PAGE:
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Spanish Secrets: It’s A Game Of Two Halves – Second Half

…A heavy wooden door at the entrance stood slightly ajar, a thin sliver of sunlight arrowed across the polished wooden floorboards. Inside it was cool and dark. Old framed photos of ancestral family members hung proudly on the walls and antique furniture lined the hall…

Craig Briggs and his wife Melanie stay in a splendid Portuguese manor house, part of which dates back to 1679.

For more of Craig’s delightful columns please click on Spanish Secrets in the menu on this page.

Arriving at Quinta do Burgo heralded the second half of our adventure. The old manor, part of which dates back to 1679, nestles amidst 40 acres of its own vineyards. Beyond its grandiose entrance lies a quiet courtyard, shaded in part from the mid-day sun. Dark shadows from the surrounding buildings cast angular lines across the paved floor. At the far end of the courtyard a huge chimney, from the grill of an alfresco kitchen, towered skyward like the stack of an ocean-going liner.

We called out and waited for a response.

Seconds later a slim lady in her late thirties stepped from the darkness of a doorway and warmly greeted us. She followed this with a guided tour of the estate. The benefits of an out-of-season booking meant that we had the entire estate to ourselves.

We began the tour by strolling back through the gates and across the lane. A wide pathway ran between the tennis court to one side and the private gymnasium opposite, complete with Turkish bath and a Jacuzzi large enough to swim in.

The pathway ended at a small stable block. A grey-white mare popped her head through the stable door as we approached. Beyond the stables, fields of dormant vineyards stretched down to the banks of the river Cavado. In the distance, a line of white water stretched across the river as it tumbled over a low weir. The air was filled with the sound of rushing water.

We turned and headed back towards the manor. A large lounge, complete with an open fireplace and full-size pool table was accessed from the central courtyard. A stone pathway led from here to the gardens, the open-air swimming pools and the front of the manor house. Ancient stone steps climbed to a covered walkway and the main entrance.

A heavy wooden door at the entrance stood slightly ajar, a thin sliver of sunlight arrowed across the polished wooden floorboards. Inside it was cool and dark. Old framed photos of ancestral family members hung proudly on the walls and antique furniture lined the hall. We ducked through a narrow stone doorway and into a short hallway. At the end of this was our room.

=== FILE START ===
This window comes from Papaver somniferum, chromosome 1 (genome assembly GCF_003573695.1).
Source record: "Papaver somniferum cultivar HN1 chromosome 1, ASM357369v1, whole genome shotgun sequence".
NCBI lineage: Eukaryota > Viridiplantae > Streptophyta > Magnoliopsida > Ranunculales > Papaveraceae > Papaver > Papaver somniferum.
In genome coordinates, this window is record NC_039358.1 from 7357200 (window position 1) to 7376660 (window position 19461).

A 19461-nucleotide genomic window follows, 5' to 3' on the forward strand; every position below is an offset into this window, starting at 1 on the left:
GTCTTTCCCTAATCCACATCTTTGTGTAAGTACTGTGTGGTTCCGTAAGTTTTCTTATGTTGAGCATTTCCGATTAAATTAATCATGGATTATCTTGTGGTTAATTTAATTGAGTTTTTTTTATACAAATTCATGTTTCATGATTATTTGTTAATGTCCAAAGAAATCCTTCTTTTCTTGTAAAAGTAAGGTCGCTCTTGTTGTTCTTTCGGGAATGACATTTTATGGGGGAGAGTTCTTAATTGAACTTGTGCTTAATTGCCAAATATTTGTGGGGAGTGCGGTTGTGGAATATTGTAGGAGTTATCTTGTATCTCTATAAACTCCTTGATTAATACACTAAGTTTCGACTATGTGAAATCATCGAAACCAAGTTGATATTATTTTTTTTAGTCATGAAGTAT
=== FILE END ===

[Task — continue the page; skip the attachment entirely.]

The large double room featured shuttered doors leading to a Juliet balcony. This shady terrace overlooked the pool and gardens. Overhead an intricately designed wooden ceiling completed the rustic splendour.

By now it was time for lunch. Our host recommended a cosy restaurant in the nearby town of Amares. A Portuguese meal is characterised by the quantity and quality of the appetisers. Here we feasted on some of the best.

Firstly, the busy waitress brought an oval platter on which were thin slices of cured ham surrounding a large slice of Gala melon. This was accompanied by an overflowing basket of light and airy white rolls and thick wedges of homemade wholemeal bread. Moments later she brought a bowl of mixed leaf salad smothered in mayonnaise and finally a plate of spicy sausage, all washed down with a lively glass of Vinho Verde.

Unfortunately the waitress didn’t speak a word of English and our Portuguese is very limited. We’d noticed diners at another table tucking in to what we thought were meatballs, so we requested same. Imagine our surprise when we were presented with a large terracotta bowl containing two octopus tentacles, complete with suckers. Whilst I nibbled on the tentacles, Melanie contented herself with the vegetables and an ample portion of chips.

After lunch it was time to visit the Estadio Municipal of Braga and buy our tickets for the evening football match. It was now my turn for an unwelcome surprise. Ticket prices for English supporters were 75 euros not the expected 20. For us the game was off, but even this news had its benefits.

We went back to the hotel and consoled ourselves with an hour long relaxing Jacuzzi. Soothing jets of warm water and bursts of bubbled air combined to massage ever muscle. That evening we visited the city of Braga a place we’d been intending to explore for years. The city is described in many tourist guides as a Little Rome, on account of the high number of churches.

Later we returned to the manor to be greeted by the blazing log fire we’d requested. We sat around the fireplace sipping Portugal’s finest red wine and dreaming of a return fixture.

A famous football manager Bill Shankly, once commented that for him, football was more important than life and death – he’d obviously never stayed at Quinta do Burgo.

email address
craigandmel@msn.com

Copyright © 2007 Craig Briggs


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